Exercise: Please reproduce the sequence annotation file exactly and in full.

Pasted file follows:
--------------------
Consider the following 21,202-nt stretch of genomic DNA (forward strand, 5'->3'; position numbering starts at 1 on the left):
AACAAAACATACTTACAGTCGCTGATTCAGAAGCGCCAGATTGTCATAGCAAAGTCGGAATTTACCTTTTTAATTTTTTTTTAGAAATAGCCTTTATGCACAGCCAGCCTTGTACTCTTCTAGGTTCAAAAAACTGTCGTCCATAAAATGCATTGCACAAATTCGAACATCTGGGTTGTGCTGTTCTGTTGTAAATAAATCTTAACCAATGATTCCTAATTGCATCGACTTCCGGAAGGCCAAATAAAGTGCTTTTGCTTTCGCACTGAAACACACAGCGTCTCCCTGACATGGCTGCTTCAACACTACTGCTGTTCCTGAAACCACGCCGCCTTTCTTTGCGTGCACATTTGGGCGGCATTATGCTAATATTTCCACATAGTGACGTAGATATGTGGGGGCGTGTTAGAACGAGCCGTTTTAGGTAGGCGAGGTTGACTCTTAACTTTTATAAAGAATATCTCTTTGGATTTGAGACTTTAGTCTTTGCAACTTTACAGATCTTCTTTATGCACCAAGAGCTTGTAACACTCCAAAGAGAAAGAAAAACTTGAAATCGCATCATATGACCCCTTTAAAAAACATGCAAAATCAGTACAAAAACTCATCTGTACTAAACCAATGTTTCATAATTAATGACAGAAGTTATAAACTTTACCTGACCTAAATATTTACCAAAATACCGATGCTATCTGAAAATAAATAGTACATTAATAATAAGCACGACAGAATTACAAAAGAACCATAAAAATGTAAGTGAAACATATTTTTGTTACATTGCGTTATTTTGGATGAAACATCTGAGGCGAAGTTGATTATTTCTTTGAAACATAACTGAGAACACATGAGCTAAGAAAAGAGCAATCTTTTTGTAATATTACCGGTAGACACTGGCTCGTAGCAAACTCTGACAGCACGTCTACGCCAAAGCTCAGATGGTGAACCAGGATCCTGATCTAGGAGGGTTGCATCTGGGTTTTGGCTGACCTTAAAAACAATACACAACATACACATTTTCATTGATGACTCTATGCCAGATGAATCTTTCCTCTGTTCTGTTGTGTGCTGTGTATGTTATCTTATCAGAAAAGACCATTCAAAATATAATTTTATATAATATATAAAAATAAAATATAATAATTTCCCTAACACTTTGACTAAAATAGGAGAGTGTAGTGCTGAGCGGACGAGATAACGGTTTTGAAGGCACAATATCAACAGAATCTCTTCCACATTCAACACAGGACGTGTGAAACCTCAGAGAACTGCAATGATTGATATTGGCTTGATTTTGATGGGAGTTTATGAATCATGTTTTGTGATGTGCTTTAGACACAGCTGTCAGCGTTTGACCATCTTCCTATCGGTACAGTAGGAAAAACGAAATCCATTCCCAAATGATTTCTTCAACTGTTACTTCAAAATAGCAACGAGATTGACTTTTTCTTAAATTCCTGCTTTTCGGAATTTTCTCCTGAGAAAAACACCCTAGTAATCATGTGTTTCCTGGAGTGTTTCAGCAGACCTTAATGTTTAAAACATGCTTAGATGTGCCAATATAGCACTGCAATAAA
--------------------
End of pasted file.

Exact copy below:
Consider the following 21,202-nt stretch of genomic DNA (forward strand, 5'->3'; position numbering starts at 1 on the left):
AACAAAACATACTTACAGTCGCTGATTCAGAAGCGCCAGATTGTCATAGCAAAGTCGGAATTTACCTTTTTAATTTTTTTTTAGAAATAGCCTTTATGCACAGCCAGCCTTGTACTCTTCTAGGTTCAAAAAACTGTCGTCCATAAAATGCATTGCACAAATTCGAACATCTGGGTTGTGCTGTTCTGTTGTAAATAAATCTTAACCAATGATTCCTAATTGCATCGACTTCCGGAAGGCCAAATAAAGTGCTTTTGCTTTCGCACTGAAACACACAGCGTCTCCCTGACATGGCTGCTTCAACACTACTGCTGTTCCTGAAACCACGCCGCCTTTCTTTGCGTGCACATTTGGGCGGCATTATGCTAATATTTCCACATAGTGACGTAGATATGTGGGGGCGTGTTAGAACGAGCCGTTTTAGGTAGGCGAGGTTGACTCTTAACTTTTATAAAGAATATCTCTTTGGATTTGAGACTTTAGTCTTTGCAACTTTACAGATCTTCTTTATGCACCAAGAGCTTGTAACACTCCAAAGAGAAAGAAAAACTTGAAATCGCATCATATGACCCCTTTAAAAAACATGCAAAATCAGTACAAAAACTCATCTGTACTAAACCAATGTTTCATAATTAATGACAGAAGTTATAAACTTTACCTGACCTAAATATTTACCAAAATACCGATGCTATCTGAAAATAAATAGTACATTAATAATAAGCACGACAGAATTACAAAAGAACCATAAAAATGTAAGTGAAACATATTTTTGTTACATTGCGTTATTTTGGATGAAACATCTGAGGCGAAGTTGATTATTTCTTTGAAACATAACTGAGAACACATGAGCTAAGAAAAGAGCAATCTTTTTGTAATATTACCGGTAGACACTGGCTCGTAGCAAACTCTGACAGCACGTCTACGCCAAAGCTCAGATGGTGAACCAGGATCCTGATCTAGGAGGGTTGCATCTGGGTTTTGGCTGACCTTAAAAACAATACACAACATACACATTTTCATTGATGACTCTATGCCAGATGAATCTTTCCTCTGTTCTGTTGTGTGCTGTGTATGTTATCTTATCAGAAAAGACCATTCAAAATATAATTTTATATAATATATAAAAATAAAATATAATAATTTCCCTAACACTTTGACTAAAATAGGAGAGTGTAGTGCTGAGCGGACGAGATAACGGTTTTGAAGGCACAATATCAACAGAATCTCTTCCACATTCAACACAGGACGTGTGAAACCTCAGAGAACTGCAATGATTGATATTGGCTTGATTTTGATGGGAGTTTATGAATCATGTTTTGTGATGTGCTTTAGACACAGCTGTCAGCGTTTGACCATCTTCCTATCGGTACAGTAGGAAAAACGAAATCCATTCCCAAATGATTTCTTCAACTGTTACTTCAAAATAGCAACGAGATTGACTTTTTCTTAAATTCCTGCTTTTCGGAATTTTCTCCTGAGAAAAACACCCTAGTAATCATGTGTTTCCTGGAGTGTTTCAGCAGACCTTAATGTTTAAAACATGCTTAGATGTGCCAATATAGCACTGCAATAAA